Joaquín Rodrigo’s Concierto de Aranjuez emerges from a mythic Spanish landscape.
Written in 1939 in the wake of the Spanish Civil War, the Concerto conjures up ghosts from the past. At moments we can hear vague echoes of the vihuela, the 15th century predecessor of the guitar. The title pays homage to the Baroque gardens of the Palacio Real de Aranjuez south of Madrid, which served as the historic spring residence of the Spanish royal family. In describing this landscape, Rodrigo said, “the perfume of magnolias lingers, the singing of birds and the gushing of fountains.” He once said that the Concerto “should sound like the hidden breeze that stirs the treetops in the parks, as strong as a butterfly, as dainty as a verónica [a classic pass in bullfighting]; a suggestion of times past.”
The first movement springs to life with a zesty and unrelenting flamenco rhythm. This exhilarating dance, known as the bulería, is built on a cycle of twelve beats which alternate jubilantly between sets of two and three. The solo guitar takes center stage in an exuberant musical conversation filled with cheerful birdsongs and swirling interjections. This is music bathed in bright morning sunshine.
The second movement is one of the twentieth century’s most beautiful and poignant nocturnes. It begins in the solemn, melancholy key of B minor with a lamenting melody in the solo English horn. The music unfolds with the kind of steady musical “heartbeat” we hear throughout Baroque music. The solo guitar’s lonely, improvisational lines pay homage to the cante jondo (“deep song”) style of Andalusian folk music which originated in southern Spain. Haunting orchestra lines evaporate into an extended guitar cadenza which rises as an anguished cry. Following a pause, the final measures emerge as a reassuring addendum. Following statements in the solo bassoon and English horn, the guitar’s celestial upward-reaching arpeggios drift into dreamy transcendence. In her autobiography, Rodrigo’s wife Victoria described this movement as a serene reflection on the couple’s honeymoon and a bittersweet elegy to their first child, lost in a miscarriage.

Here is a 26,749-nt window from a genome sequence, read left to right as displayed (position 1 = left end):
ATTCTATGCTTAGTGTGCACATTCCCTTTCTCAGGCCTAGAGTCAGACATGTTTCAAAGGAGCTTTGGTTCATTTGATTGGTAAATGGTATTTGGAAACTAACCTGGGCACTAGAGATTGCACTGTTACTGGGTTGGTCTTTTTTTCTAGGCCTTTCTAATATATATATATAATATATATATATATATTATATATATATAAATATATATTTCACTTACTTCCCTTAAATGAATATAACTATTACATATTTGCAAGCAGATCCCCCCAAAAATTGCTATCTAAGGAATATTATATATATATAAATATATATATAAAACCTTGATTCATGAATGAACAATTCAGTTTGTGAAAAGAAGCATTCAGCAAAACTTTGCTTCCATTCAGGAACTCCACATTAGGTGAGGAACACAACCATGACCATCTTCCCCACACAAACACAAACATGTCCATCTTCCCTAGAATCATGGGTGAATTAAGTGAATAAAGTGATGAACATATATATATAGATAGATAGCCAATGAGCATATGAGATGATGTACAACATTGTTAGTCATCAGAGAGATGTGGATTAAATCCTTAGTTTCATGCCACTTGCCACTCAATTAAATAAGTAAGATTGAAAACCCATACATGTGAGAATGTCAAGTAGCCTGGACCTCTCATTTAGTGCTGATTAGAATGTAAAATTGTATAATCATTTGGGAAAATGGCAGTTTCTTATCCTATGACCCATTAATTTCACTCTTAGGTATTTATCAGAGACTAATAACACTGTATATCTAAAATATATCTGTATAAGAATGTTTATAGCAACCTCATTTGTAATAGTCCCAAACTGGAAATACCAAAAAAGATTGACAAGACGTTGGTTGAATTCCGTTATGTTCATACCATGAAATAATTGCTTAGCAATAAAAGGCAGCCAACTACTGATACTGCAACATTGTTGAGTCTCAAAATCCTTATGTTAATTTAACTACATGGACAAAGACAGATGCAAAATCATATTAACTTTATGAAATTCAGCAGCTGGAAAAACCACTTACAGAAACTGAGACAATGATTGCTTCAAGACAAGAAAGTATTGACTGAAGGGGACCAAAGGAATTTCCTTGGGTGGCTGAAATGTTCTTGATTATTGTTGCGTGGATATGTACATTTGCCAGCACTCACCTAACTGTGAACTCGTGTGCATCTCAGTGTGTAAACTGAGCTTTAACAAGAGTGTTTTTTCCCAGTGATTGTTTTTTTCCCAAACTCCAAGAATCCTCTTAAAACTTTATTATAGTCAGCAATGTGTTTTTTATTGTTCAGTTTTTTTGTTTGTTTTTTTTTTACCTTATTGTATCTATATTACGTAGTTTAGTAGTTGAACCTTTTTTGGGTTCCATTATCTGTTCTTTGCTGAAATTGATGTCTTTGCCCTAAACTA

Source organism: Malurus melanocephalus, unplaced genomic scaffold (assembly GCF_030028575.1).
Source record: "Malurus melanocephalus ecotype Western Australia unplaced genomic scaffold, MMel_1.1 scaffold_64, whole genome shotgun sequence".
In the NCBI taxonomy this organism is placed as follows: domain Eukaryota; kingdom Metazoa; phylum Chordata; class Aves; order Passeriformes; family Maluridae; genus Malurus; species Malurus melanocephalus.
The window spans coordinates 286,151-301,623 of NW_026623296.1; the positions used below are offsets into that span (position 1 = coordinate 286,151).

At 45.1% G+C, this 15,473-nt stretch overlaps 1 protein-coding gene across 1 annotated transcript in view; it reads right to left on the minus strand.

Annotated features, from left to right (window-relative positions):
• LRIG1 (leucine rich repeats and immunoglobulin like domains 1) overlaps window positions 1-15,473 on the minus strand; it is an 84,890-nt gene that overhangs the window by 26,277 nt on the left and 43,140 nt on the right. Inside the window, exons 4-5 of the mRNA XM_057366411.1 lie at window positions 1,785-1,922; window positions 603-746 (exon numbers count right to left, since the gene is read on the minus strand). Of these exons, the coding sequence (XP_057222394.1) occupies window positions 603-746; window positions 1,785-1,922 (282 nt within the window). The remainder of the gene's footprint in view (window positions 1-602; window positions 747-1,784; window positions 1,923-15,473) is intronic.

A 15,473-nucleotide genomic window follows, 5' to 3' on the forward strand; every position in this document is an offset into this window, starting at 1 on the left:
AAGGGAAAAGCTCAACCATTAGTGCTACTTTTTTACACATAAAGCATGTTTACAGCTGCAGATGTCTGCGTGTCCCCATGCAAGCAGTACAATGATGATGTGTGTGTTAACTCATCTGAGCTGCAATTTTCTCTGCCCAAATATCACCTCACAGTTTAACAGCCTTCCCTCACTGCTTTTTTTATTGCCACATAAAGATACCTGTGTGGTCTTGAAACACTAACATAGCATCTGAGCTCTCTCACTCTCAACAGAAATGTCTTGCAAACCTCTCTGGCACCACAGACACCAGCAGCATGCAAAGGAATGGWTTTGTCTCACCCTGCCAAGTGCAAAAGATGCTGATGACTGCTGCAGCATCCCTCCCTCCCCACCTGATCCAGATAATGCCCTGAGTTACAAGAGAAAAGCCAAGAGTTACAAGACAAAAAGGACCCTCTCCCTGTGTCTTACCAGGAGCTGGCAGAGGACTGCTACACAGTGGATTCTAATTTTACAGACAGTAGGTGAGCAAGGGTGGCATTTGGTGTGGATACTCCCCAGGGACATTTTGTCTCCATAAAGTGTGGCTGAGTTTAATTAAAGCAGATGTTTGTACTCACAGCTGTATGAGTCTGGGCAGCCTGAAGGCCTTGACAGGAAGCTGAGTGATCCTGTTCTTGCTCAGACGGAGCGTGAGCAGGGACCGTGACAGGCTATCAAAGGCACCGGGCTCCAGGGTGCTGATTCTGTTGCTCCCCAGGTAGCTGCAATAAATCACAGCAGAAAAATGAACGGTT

The final movement is a witty, neoclassical dance with weaving contrapuntal lines. We return to frolicking rhythmic games with alternating meters of 2/4 and 3/4. Splashes of color and joyful laughter dissolve into a charmingly understated conclusion.
I. Allegro con spirito:
III. Allegro gentile:
Rodrigo’s Concierto de Aranjuez has inspired numerous jazz musicians such as Miles Davis and Chick Corea. Commenting on the second movement, Miles Davis said, “That melody is so strong that the softer you play it, the stronger it gets, and the stronger you play it, the weaker it gets.”
- Rodrigo: Concierto de Aranjuez for Guitar and Orchestra, Pepe Romero, Sir Neville Marriner, Academy of St. Martin in the Fields Amazon
Featured Image: “Guitar on a Table” (1915) by Juan Gris